Tag Archives: india

HipHunt: Mumbai

With an empty belly (you’ll be eating a lot, today!) begin your day in Mumbai at the Gateway of India. Built in 1924, the colossal structure overlooks Mumbai Harbor and was built to welcome trade vessels to India’s main port city. Book a short passage on a boat that circles the harbor (about 70 rupees, or $1), or take in the view from a bench and watch the tourists stroll by. Have someone snap a photo of you by the gate and make sure to tag #hipmunk on Instagram (we want to see your adventures!).

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Once you’ve had your fill of the water, walk down PJ Ramchandani Marg until you hit the Taj Mahal Palace. Not to be confused with the other Taj Mahal, the Taj Mahal Palace is one of Mumbai’s most famous architectural locations. Peek inside for a look at the gilded architecture, or, if you’re feeling ambitious, reserve a table for High Tea and nosh on an elaborate display of local delicacies. Instagram your favorite dish, tag us, and tell us all about it! After your snack, make sure to tour the historic halls.

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Resurface on PJ Ramchandani Marg and hail a cab, then head to the Leopold Cafe on Colaba Causeway. Taxis move quickly through the narrow streets of Mumbai, so keep the window rolled down and feel the breeze as it jets in. Take in the smells of street chai and roasting sugar, and the whirling reds and pinks of the buildings. Snap a photo of the view from your window and see how many sites you can tag from memory and remember to #hipmunk on Instagram!

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Once at Leopold, grab a seat (the most prized spots are right under one of their ceiling fans). The cafe is a famous meeting ground for artists and writers, such as Gregory David Roberts of Shantaram fame. Order a coffee and a masala savoury tomato omelette and enjoy the prime people-watching on the busy Causeway. Step outside to explore the streets of Colaba, then duck into one of the silver shops and barter over a necklace or ring that catches your eye. Take a photo with the shop owner while wearing your newfound piece of jewelry and share it with us!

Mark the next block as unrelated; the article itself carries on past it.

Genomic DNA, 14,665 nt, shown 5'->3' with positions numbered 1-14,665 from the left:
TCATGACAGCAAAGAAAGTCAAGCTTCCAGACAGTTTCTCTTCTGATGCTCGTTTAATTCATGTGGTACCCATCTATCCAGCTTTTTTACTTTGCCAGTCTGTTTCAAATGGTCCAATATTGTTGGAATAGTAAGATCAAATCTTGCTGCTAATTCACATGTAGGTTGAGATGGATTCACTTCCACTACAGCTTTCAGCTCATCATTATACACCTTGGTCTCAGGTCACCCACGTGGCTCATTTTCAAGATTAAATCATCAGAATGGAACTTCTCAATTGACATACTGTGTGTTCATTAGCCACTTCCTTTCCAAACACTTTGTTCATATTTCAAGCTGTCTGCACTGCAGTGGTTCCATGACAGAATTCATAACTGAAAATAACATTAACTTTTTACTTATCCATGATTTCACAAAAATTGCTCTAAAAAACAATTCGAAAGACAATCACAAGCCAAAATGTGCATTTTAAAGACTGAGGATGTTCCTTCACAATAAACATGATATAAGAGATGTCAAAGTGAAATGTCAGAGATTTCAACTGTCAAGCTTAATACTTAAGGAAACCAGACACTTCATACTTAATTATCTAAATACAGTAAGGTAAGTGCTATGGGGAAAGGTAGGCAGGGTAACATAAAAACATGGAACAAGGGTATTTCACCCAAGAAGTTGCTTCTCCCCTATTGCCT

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After Colaba, head toward the roundabout at the end of Colaba Causeway. Walk along its outer edge until you hit Mahatma Gandhi Road, then continue for a few minutes until you hit VB Gandhi Marg. Turn right, and you’ll be standing in the middle of the Kala Ghoda Arts District. Explore some of the small sides streets to the left and right, including the plentiful local art galleries. Snap a pic of your favorite piece of art, tag us, and tell us what it means to you. Make a quick pitstop at the Kala Ghoda Cafe for a selection of delicious sandwiches and salads. Or, if you’re in the mood for traditional Indian fare, check out Paratha Mantra along B Bharucha Road.

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Head out on B Bharucha Road until you hit Nagindas Master Road. Turn left, and at the next corner, turn right on Dalal Street. Follow it until you reach Horniman Circle Garden, a large expanse of green lodged into the pit of a quiet shopping center. Take a seat in the garden to catch your breath, then pop into the Central Library and the St. Thomas Cathedral Church. Or simply enjoy the lush flowers and the warmth of a Mumbai afternoon.

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As the afternoon sinks into evening, grab a cab to Delhi Darbar, one of Mumbai’s most famous restaurant chains. Order one of the delectable lamb curries (around 275 rupees) and enjoy a post-dinner chai. After dinner, walk to the Regal Cinema at the end of the road. After all, a trip to Mumbai would be nothing without taking in a Bollywood film! The cinema doesn’t offer subtitles for movies not in English, but the dancing and lively music will more than make up for it. Tweet @thehipmunk the name of the movie you decide to see and a quick review!

After the movie, grab a drink at the Woodside Inn, or if you’re too exhausted, take a taxi back to your hotel and rest up for the next day’s exciting adventure! And remember to share your photos and observations with us here at Hipmunk. Your funniest posts might just win you a Hipmunk tee!